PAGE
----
Choose Your Poison on the rPi: Entity Framework, Linq2DB, or ADO.NET


Read about my investigations into database querying performance differences on the Code Project.

The Year of IoT – Hooking up a 2 line LCD Display







There are quite a few blog posts and articles on hooking up the LCD1602 (shown above) to the rPi.  But understanding what is going on with all those “magic bits” being set was a mystery, until now!  So if you’re looking for an example of how to talk to the LCD1602 with an rPi and using .NET Core to communicate over the I2C bus, and really understand how it works, you should find the article (link below) to answer all your questions.

Read the full article!

.NET Core nginx, and Postgres with EF on an rPi


My first article of 2019!

This article accomplishes quite a few things:

  1. Determining the rPi version and capabilities.
  2. Imaging an OS onto a USB drive.
  3. Setting up SSH so we can use PuTTy and WinSCP to communicate to the rPi.
  4. Installing Postgres and creating a test database.
  5. Installing .NET Core 2.2 and testing out Postgres connectivity, both from a Windows box and directly on the rPi.
  6. Creating an “echo” HTTP server.
  7. Installing and configuring nginx for HTTP.
  8. Configuring nginx as a reverse proxy to our .NET Core “echo” server.
  9. Configuring nginx with a test certificate.

And the big accomplishment here is that we did all this without using ASP.NET Core.  Frankly, it’s damn hard to find any articles that are not related to ASP.NET Core with regards to nginx, setting up HTTPS, etc., so hopefully the reader will appreciate the bare-metal approach that I’ve taken here.  My next article will dive more into creating a real website (a port from an existing website), working with performance issues (that horrid 8 second connect delay to Postgres) and who knows what else.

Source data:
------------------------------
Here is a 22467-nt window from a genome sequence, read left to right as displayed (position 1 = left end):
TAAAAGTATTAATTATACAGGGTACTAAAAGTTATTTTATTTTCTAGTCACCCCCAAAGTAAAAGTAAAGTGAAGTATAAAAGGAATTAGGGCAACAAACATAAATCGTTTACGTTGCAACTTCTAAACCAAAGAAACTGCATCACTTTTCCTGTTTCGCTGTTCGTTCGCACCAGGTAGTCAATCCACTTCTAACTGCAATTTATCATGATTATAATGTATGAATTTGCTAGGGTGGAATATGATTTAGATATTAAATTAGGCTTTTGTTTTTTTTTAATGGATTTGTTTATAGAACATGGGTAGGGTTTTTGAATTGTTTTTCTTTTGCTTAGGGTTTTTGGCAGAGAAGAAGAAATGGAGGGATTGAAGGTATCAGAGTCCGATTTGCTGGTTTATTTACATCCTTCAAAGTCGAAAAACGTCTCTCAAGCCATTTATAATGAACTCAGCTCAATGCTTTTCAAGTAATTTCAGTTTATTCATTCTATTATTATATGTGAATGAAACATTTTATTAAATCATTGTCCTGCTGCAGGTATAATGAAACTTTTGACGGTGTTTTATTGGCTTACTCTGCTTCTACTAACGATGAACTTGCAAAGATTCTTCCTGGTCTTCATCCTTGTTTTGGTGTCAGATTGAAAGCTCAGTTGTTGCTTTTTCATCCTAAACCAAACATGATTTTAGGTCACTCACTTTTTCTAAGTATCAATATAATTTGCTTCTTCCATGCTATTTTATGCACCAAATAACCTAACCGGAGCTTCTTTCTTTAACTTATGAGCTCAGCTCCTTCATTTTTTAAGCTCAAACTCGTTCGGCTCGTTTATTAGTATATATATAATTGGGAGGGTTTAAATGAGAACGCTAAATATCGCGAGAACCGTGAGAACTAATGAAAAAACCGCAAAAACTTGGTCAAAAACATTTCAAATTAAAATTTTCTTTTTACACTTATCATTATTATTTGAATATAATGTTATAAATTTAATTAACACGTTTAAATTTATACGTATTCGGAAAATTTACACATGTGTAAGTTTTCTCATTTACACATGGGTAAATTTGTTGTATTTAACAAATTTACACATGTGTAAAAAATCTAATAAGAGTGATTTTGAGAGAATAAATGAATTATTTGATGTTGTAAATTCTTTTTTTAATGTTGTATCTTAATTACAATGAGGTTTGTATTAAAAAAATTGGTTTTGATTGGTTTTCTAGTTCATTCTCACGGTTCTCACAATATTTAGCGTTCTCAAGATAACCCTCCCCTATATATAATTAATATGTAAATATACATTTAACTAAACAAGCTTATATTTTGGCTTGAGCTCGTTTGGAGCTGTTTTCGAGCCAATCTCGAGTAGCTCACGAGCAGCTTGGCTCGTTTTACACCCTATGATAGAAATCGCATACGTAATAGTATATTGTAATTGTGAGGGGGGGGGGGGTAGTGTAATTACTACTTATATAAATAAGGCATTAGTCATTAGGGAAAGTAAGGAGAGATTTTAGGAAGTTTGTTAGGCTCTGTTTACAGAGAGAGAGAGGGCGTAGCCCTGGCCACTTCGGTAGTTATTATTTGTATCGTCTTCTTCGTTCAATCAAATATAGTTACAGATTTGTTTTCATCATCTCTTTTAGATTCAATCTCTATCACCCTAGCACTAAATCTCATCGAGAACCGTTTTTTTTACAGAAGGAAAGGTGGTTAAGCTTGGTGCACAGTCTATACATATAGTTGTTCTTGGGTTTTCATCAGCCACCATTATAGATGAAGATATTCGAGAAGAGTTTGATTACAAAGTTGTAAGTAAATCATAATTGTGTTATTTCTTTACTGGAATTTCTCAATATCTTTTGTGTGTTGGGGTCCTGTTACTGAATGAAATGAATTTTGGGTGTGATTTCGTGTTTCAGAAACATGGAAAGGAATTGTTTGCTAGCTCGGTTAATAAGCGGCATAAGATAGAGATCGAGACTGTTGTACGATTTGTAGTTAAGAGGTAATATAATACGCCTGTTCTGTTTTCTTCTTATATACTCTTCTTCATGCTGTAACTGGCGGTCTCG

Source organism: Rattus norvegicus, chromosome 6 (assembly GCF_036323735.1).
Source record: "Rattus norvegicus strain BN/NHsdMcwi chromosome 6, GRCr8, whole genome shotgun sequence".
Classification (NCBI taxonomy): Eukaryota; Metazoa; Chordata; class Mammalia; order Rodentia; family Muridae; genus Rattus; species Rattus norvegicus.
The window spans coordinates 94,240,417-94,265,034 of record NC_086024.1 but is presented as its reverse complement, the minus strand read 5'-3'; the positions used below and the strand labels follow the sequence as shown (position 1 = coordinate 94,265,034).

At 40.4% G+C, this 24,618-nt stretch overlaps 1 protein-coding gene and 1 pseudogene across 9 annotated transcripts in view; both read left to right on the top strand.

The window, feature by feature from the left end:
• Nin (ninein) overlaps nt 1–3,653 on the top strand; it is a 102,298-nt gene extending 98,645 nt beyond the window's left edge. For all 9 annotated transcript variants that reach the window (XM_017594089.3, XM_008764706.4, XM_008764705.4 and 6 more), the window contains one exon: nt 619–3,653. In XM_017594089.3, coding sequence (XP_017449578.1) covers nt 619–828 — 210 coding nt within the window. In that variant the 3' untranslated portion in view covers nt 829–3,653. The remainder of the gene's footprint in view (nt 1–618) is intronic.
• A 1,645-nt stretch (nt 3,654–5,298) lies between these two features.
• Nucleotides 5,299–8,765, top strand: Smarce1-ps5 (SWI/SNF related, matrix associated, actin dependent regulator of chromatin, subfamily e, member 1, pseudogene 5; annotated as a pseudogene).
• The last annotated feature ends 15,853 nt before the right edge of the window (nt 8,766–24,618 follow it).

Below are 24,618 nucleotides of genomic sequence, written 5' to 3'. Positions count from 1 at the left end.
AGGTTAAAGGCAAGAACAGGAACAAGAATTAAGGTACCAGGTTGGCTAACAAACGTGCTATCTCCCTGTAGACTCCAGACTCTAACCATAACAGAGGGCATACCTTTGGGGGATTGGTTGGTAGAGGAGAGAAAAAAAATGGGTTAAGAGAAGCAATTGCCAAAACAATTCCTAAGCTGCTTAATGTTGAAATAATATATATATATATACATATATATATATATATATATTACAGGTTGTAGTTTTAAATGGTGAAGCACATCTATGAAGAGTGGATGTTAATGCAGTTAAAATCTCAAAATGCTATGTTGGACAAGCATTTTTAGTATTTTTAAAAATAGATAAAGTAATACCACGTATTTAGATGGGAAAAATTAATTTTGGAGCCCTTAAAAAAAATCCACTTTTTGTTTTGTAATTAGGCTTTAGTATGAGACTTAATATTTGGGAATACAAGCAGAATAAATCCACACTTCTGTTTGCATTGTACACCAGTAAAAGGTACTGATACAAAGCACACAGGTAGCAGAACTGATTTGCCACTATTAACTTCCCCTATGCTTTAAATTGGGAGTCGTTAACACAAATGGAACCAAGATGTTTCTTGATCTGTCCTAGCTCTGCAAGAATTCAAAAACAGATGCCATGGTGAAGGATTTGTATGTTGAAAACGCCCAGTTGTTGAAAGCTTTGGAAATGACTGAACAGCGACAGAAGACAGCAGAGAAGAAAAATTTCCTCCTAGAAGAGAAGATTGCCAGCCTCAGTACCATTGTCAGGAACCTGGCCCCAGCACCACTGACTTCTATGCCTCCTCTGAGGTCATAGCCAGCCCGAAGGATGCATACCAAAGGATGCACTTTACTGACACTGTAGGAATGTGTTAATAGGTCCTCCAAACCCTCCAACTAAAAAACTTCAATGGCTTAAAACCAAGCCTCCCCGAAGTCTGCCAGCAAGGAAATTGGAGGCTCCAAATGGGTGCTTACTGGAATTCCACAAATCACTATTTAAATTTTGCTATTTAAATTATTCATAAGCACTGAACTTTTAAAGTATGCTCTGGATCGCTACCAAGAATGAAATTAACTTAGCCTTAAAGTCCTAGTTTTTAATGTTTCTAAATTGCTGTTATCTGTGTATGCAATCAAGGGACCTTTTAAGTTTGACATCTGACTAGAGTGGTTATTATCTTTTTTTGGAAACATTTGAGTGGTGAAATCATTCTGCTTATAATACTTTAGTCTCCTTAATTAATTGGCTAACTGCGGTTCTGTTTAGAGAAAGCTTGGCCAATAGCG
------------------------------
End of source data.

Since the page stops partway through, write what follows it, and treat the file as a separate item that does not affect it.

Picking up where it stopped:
Read the full article!

HOPE for the Web


The above diagram is a high level view of what I’ve implemented with .NET Core 2.0 and Docker.  The idea is to take the work I’ve done with semantic types and allow users to create public or private repos of semantic types and microservices that operate on those types whenever they are “published” in the user’s environment.

With .NET Core 2.0, all the core pieces that I need (reflection, NewtonsoftJson, HttpListener, to name a few) are all fully usable with C# 7.  And while I’ll eventually return to supporting Python, it is a pleasure work with this concept in a strongly-typed language, as that’s a really key component to semantic processing (yes, of course it can be done in a dynamically-typed language with Python as well, as I’ve demonstrated in previous posts and an article.)

And the beauty of doing this with .NET Core is that it can run in a Linux container, which is so much faster than using Docker for Windows!

I’ll be posting more about the implementation details and writing some articles on Code Project on the subject.